Global airline capacity has bounced back this week quicker than an Olympic ski boarder, with airline capacity now at 78.9 million from the previous week's depressing 73.7 million. A 7% increase in capacity week-on-week built upon China going for gold with a staggering 33% increase in scheduled airline seats, but other countries have contributed as well and deserve their podium finishes.
Along with this week’s capacity increases, there is also a return to more normal levels of capacity adjustment in the next three-month period. While some 5.8 million seats have been removed through to the end of April, that is 0.005% of total capacity suggesting increasing confidence in the market as we race through the shortest month of the year. In April 2020 global airline capacity slumped to 153.6 million and this year currently stands at 394.2 million, a comfortable doubling of capacity (+156%) which is a positive message although we are of course still looking at around a 16% shortfall against the April 2019 level.
A new four million increase in weekly airline capacity across North East Asia (well China in truth) represents one of the largest and quickest market recoveries that we have seen throughout the two years of the crisis. The 25% increase in seats places the region at the top of the global table with a 43,000 seat advantage over North America, although the region remains some 20% below its 2019 levels where capacity has returned to 13% below two years earlier.
In any other week, the additional 768,000 seats on offer in Western Europe (+6.4%) or indeed North Africa with a near 13% weekly increase would be claiming many of the headlines but this clearly isn’t a “normal” week. Another positive piece of data this week is that only one of the seventeen geographic regions is reporting a decline in weekly capacity with Southwest Pacific dropping around 36,000 seats this week as various outbreaks and developments in the region have impacted supply. Still, New Zealand finally has a plan that will see full access to the rest of the world by October; so only another eight months waiting then; still at least they now have a plan!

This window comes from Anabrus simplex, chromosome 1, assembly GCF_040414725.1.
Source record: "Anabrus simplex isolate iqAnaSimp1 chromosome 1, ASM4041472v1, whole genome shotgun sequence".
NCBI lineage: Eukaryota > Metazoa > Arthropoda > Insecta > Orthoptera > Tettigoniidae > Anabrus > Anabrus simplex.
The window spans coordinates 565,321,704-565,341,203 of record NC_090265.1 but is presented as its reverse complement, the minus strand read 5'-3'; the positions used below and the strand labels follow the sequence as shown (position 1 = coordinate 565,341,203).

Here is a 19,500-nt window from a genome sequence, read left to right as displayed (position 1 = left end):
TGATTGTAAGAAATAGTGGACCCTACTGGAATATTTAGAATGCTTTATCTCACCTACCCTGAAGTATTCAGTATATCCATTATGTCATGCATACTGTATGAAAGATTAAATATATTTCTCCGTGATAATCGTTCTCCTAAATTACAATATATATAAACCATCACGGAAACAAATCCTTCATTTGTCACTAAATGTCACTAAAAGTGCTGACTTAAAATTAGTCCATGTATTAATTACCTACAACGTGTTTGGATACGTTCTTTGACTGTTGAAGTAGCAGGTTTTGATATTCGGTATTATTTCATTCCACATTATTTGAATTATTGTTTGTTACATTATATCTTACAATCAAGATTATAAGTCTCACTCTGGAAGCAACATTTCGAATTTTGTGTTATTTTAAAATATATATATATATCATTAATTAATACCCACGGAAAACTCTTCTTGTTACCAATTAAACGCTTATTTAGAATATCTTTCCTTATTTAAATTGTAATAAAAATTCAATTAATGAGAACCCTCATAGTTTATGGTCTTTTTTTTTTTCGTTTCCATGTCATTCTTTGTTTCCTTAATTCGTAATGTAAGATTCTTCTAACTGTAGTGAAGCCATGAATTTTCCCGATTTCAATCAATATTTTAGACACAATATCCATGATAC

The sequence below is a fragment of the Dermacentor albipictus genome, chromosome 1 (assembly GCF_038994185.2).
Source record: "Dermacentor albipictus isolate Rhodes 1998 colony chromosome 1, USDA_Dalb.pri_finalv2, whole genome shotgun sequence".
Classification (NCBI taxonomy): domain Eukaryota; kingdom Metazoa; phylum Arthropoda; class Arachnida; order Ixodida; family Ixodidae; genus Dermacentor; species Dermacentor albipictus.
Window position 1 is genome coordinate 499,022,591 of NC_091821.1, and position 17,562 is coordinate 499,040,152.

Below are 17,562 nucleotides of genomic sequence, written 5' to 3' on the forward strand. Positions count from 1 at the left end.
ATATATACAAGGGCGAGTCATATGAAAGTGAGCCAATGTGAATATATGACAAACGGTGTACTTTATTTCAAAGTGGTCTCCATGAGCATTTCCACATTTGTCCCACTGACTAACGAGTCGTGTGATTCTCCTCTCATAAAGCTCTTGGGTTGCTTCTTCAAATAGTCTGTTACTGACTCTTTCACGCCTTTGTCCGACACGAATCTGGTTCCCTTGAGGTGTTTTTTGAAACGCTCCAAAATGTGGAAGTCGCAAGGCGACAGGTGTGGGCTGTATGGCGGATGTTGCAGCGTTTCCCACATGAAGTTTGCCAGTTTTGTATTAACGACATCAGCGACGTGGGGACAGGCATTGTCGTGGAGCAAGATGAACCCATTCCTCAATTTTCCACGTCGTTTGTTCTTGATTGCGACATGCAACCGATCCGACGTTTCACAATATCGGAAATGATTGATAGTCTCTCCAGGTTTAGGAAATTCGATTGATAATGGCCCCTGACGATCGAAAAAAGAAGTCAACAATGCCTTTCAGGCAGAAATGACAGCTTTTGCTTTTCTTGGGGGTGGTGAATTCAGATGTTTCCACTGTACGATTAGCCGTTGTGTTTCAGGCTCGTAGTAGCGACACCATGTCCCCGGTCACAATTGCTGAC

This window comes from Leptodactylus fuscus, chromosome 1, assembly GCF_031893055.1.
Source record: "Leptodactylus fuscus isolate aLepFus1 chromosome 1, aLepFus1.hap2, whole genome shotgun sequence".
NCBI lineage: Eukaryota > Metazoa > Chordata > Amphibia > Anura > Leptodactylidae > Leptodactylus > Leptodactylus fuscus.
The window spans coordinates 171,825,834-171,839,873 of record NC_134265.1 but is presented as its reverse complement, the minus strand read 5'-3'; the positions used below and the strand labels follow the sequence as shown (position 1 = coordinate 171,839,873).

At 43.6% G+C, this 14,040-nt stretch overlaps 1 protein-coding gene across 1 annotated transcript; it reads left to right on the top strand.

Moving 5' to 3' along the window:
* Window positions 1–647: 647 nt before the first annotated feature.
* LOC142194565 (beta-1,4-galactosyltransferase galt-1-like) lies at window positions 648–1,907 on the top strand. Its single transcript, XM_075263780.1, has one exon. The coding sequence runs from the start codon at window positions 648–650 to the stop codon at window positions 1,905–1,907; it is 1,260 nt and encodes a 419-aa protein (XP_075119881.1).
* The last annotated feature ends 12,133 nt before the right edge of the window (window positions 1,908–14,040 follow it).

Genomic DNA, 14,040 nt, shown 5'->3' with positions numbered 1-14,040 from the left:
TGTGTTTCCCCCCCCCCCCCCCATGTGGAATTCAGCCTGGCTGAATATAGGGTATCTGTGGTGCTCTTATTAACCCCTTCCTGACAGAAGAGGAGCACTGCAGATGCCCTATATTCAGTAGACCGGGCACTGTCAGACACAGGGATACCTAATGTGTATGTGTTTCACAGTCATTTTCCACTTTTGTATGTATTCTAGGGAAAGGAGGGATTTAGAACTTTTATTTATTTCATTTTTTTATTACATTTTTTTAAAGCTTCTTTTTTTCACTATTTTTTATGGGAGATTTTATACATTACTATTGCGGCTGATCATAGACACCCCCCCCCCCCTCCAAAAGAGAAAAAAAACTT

Finally, another real positive development and one that could have gone unnoticed is that one region is now reporting more scheduled capacity than that on offer two years ago, Central/West Africa. The market has been active in recent months with a combination of new airlines and aircraft deliveries adding more and more capacity and although the market is one of the smaller geographic regions covered it does bode well for a wider African recovery in the next few months.
A one-third increase in capacity in any market week-on-week would be an exceptional recovery, when that happens in the second-largest country in the world then China’s latest capacity numbers are exceptional; especially when most of that airline capacity is in the domestic market. What is very clear is that the additional capacity is not being used to fly in spectators to the various winter Olympic venues where load factors look lower than any airline will operate this week.
Not surprisingly China is getting ever closer to its capacity “breakeven” point compared to two years ago; and let’s not forget that the market has almost totally flipped to domestic capacity which stands at 15.7 million compared to 14.7 million. For the major Chinese airlines who once operated international networks of some scale and size the key question remains profitability and that will certainly not be in the same region as it used to be however creative the measurements.